The response evolved from:

A small number of customers have reported gastrointestinal discomfort after consuming our French Lentil + Leek Crumbles, the email said. As included in our cooking instructions, lentils must be thoroughly cooked to an internal temperature of 165°F.

…to a response that included:

We launched an investigation to identify the root cause of the health issues being reported. We’re working closely with the FDA and with multiple independent labs to investigate this. We are working with a group of experts to help us get to the bottom of this—that includes microbiologists, toxin and pathogen experts as well as allergists.

Daily Harvest worked to balance corporate growth and stability with consumer accountability. I’d argue that their scenario is more complicated than the general public understands. Once the Food and Drug Administration (FDA) is involved, it is never an amicable scenario for the product manufacturer. Today, I interviewed an anonymous source with first-hand experience on dealing with the Administration:

When [the FDA] is involved, your brand instantly loses its voice. Nothing you say or do is right and everything bit of messaging goes through them. They prefer that your brand suffers and they will assure that it does. This is how they deflect blame with product defects.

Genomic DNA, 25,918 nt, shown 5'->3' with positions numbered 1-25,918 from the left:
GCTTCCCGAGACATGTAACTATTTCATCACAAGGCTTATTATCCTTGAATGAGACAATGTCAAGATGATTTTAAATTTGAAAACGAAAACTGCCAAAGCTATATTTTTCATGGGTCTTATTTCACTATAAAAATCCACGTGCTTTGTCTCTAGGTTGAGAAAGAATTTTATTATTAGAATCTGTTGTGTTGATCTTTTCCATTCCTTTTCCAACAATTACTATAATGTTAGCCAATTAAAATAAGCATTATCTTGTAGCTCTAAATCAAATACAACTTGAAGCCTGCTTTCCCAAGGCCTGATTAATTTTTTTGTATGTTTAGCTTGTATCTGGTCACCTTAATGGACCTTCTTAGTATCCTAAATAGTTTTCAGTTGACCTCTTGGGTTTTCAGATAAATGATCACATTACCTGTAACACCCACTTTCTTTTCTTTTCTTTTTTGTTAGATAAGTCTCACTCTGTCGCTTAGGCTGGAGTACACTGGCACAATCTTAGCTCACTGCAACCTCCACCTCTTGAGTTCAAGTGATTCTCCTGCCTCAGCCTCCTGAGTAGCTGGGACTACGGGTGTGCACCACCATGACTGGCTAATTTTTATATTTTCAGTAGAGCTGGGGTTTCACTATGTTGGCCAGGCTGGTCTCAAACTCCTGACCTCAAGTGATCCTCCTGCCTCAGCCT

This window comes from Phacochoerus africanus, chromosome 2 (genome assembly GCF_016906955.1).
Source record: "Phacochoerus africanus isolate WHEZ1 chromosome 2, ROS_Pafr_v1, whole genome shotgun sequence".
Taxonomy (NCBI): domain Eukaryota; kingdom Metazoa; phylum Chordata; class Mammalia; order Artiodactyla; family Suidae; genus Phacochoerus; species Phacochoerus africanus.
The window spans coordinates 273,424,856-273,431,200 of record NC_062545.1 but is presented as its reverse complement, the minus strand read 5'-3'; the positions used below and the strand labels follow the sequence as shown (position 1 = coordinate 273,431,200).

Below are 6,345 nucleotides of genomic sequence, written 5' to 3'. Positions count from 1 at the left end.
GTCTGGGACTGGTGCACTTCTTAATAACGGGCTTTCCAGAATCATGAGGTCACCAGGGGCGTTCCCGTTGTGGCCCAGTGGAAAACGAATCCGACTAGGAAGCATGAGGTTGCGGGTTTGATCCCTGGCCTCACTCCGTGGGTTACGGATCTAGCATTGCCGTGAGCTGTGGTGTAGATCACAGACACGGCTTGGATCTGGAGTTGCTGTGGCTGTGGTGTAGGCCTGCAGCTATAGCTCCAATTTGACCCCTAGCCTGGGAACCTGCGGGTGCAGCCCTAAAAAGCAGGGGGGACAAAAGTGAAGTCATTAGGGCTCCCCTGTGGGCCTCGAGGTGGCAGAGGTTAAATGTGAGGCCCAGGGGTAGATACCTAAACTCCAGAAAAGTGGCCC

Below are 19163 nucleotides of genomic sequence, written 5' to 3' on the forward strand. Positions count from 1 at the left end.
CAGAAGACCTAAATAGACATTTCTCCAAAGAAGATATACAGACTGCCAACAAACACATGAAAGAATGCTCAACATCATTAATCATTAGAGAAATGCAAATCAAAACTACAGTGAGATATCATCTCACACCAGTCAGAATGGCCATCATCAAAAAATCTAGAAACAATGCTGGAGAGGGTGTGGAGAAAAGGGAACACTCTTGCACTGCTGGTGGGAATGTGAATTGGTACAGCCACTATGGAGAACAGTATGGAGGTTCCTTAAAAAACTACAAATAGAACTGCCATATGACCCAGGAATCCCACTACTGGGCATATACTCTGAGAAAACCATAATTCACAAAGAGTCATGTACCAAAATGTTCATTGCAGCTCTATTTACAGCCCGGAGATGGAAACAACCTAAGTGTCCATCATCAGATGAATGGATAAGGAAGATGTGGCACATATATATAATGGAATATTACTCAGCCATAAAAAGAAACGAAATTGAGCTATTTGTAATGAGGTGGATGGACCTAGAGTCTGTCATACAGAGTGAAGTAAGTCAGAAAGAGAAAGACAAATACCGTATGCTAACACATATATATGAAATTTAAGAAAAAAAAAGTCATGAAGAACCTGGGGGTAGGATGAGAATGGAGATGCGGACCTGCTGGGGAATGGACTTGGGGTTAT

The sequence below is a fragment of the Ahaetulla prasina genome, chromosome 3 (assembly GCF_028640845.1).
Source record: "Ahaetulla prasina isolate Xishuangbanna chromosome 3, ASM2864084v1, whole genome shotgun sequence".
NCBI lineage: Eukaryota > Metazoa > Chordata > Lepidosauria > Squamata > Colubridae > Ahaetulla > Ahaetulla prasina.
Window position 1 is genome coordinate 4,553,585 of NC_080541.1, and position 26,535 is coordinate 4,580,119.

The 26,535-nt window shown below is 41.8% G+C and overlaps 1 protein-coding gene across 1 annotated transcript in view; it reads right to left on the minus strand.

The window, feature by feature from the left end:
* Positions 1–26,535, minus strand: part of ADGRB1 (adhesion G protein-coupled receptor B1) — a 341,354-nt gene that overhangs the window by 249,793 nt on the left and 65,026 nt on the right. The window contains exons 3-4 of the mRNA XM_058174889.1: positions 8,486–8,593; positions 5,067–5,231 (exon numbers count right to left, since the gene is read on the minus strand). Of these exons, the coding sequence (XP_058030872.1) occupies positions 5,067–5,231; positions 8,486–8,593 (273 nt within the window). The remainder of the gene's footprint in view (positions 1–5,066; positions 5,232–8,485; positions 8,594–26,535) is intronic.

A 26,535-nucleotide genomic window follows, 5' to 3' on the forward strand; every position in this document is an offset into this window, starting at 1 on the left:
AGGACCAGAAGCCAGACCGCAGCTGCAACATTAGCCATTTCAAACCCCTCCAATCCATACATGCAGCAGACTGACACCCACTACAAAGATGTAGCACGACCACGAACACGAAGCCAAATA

There’s an ideal playbook for responding to a potential recall without losing consumer trust. You’d think that it looked like this: act quickly, be overly-cautious and be transparent. In 2015, Jeni’s Ice Cream – another 9-figure revenue CPG brand – had a listeria scare that could have been deadly. The way the company responded felt right but it had severe penalties.

In 2015, Jeni Britton of Jeni’s fame experienced a public backlash of her own. With the help of CEO John Lowe, the first of 16 appearances of Polymathic Audio, Jeni’s executives navigated a national listeria crisis by acting quickly, being overly-cautious, and being transparent. In many ways, while noble and morally-praised, it backfired. Nearly seven years to the day that a similar article ran on Eater about Daily Harvest, they published this on Jeni’s $2.5 million loss (the company was bootstrapped at the time).